Miguel Carrasquer wrote:
> On Fri, 31 Jan 2003 17:28:21 +0100, "alex_lycos" <altamix@...>
>> From the semantically point of view is the notion of "future"
>> related to the meaning " come" or is this notion related to the
>> exist, being, life? What a relationship shows the existent languages
>> between the word "future" and " to come"
> George already gave three excellent examples: French avenir (venir =
> to come), German Zukunft/Dutch toekomst (kommen/komen = to come, komst
> = coming), Hung. jövö: (jön, j:öv- "to come"). To add the forth major
> European language family, I can add Polish przyszl/os'c' (przyjs'c'
> "to come" (ptc. przyszedl/- ~ przyszl/-))
in French "future"= futur
in Italian "future"=futuro
in Spanish "future= futuro
in Portuguese "future"=futuro
in Russian = buduscii
in Danish fremtid
in Swedish=framtid, tillkommande
in Norwegian fremtid
in German = Zukunft
in Dutch beginnend, ankommend
in Serbian "future"= buduce
in Bulgarian " future"=bIdesh
In so far it seems that in Slavic the future = in connection with the
verb " to be" = existence
The Germanic are a bit curious. English has the French word which is
derived from the Latin one.
German has the notion related to "kommen"= to come but "to come "=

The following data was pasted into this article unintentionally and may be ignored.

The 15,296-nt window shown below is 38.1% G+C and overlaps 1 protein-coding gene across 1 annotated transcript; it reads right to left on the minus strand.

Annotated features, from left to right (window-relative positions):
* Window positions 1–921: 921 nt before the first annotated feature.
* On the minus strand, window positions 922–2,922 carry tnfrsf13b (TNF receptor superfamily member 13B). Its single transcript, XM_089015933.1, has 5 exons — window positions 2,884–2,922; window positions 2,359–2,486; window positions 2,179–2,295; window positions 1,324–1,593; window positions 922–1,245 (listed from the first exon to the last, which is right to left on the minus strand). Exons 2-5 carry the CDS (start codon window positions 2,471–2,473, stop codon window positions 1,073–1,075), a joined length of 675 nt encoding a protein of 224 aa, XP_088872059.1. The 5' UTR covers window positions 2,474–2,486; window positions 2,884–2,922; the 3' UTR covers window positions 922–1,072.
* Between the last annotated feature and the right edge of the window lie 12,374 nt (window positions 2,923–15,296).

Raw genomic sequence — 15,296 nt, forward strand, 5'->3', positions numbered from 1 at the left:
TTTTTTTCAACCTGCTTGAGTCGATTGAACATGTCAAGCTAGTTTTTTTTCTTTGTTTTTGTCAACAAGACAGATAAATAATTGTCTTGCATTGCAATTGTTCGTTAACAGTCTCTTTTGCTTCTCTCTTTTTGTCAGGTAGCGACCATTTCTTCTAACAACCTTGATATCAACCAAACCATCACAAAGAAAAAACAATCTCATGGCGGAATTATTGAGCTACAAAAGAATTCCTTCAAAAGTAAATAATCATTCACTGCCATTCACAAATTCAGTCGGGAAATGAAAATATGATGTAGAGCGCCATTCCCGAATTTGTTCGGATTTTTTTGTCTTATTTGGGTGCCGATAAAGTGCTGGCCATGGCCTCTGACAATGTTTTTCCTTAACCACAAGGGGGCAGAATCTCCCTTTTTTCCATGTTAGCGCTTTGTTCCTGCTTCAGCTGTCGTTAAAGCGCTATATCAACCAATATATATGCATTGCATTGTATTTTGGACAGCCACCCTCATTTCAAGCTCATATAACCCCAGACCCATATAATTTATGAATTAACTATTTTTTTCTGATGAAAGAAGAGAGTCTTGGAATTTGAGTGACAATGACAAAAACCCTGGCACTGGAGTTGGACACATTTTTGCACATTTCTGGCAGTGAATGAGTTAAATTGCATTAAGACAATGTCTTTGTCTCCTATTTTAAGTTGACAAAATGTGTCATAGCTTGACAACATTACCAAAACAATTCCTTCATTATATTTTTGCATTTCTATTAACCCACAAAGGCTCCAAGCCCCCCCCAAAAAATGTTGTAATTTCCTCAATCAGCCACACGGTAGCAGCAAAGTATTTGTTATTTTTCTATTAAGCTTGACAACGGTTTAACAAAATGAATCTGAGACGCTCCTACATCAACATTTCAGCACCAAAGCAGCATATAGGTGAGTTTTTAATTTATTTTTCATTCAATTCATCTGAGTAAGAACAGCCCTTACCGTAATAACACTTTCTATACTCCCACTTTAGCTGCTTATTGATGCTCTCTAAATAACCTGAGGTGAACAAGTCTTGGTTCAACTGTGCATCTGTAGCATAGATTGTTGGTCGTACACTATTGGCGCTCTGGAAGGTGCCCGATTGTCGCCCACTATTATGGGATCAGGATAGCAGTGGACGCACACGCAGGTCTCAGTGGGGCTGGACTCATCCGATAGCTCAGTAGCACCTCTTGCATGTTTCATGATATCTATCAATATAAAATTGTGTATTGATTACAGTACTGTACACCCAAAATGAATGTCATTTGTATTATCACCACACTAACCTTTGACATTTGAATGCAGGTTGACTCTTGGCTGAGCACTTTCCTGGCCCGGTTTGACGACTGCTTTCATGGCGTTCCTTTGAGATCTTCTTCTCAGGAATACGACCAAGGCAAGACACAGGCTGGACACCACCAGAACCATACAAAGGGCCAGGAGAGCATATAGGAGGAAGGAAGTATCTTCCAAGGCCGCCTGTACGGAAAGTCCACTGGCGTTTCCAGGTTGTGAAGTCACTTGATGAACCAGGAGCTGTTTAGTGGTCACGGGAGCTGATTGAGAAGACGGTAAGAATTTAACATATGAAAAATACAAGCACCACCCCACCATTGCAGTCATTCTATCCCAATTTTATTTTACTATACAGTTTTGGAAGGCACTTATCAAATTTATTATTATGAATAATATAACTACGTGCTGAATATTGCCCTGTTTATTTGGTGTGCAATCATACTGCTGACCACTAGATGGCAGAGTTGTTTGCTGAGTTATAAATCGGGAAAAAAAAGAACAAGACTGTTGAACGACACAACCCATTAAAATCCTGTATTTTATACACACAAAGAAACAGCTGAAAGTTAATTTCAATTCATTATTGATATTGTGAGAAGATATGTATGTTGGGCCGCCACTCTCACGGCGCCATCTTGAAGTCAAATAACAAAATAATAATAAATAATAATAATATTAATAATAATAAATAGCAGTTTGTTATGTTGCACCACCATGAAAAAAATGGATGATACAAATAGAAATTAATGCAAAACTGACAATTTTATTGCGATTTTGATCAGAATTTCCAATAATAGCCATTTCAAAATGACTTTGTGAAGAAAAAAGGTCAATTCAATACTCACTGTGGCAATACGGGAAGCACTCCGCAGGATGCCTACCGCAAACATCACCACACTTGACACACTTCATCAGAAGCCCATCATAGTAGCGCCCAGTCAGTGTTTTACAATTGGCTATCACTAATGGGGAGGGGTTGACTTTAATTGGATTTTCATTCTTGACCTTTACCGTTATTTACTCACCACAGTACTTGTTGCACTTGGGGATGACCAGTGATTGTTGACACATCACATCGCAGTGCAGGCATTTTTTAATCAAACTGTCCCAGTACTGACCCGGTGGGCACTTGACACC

initially meant "to go" and has cognates in Latin "venire"= to come, but
Greek "beinein"= to go, lit. "gimti"= to be born somewhere too related
Norwegian, Danish, Swedish have something regarding the time ( if I am
not wrong "tid"= time = germ. dialectal "tied")
In so far we see there is a connection regarding " existence" ( Slavic)
and a connection regarding movement ( a part of Germanic) a connection
regarding "time" ( too, partly Germanic)
One question for our scholars. Which connection should be the Latin
"futurus"? Time, existence, movement?
Me personally I guess "futurus" is related to "existence" if "futurus"
has something to do with *fire" and not with "movement" like in
One more question for our scholars. Since the root for "futurus" was
seen in PIE *bhew= to be, to grow which is the root for Latin "vivo"? In
which relationship is Latin "fio", "*fire" with Latin "vivere"?
For Romanians here , I should like to ask them why Romanian "viitor"
should be better related to "veni"=movement and not with "viu"= "alive".
Which are the arguments which shows a better connection with "veni" ( to
come) as with " vietui"= to live.